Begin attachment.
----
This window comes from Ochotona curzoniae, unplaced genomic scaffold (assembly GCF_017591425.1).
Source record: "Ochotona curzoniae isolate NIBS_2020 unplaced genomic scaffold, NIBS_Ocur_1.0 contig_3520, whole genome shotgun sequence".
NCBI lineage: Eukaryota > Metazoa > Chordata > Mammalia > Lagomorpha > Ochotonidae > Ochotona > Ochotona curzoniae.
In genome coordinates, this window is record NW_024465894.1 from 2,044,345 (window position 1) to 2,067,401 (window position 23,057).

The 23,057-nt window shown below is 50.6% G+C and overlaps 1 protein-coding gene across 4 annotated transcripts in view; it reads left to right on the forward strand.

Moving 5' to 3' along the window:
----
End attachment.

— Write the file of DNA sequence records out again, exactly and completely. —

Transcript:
This window comes from Ochotona curzoniae, unplaced genomic scaffold (assembly GCF_017591425.1).
Source record: "Ochotona curzoniae isolate NIBS_2020 unplaced genomic scaffold, NIBS_Ocur_1.0 contig_3520, whole genome shotgun sequence".
NCBI lineage: Eukaryota > Metazoa > Chordata > Mammalia > Lagomorpha > Ochotonidae > Ochotona > Ochotona curzoniae.
In genome coordinates, this window is record NW_024465894.1 from 2,044,345 (window position 1) to 2,067,401 (window position 23,057).

The 23,057-nt window shown below is 50.6% G+C and overlaps 1 protein-coding gene across 4 annotated transcripts in view; it reads left to right on the forward strand.

Moving 5' to 3' along the window: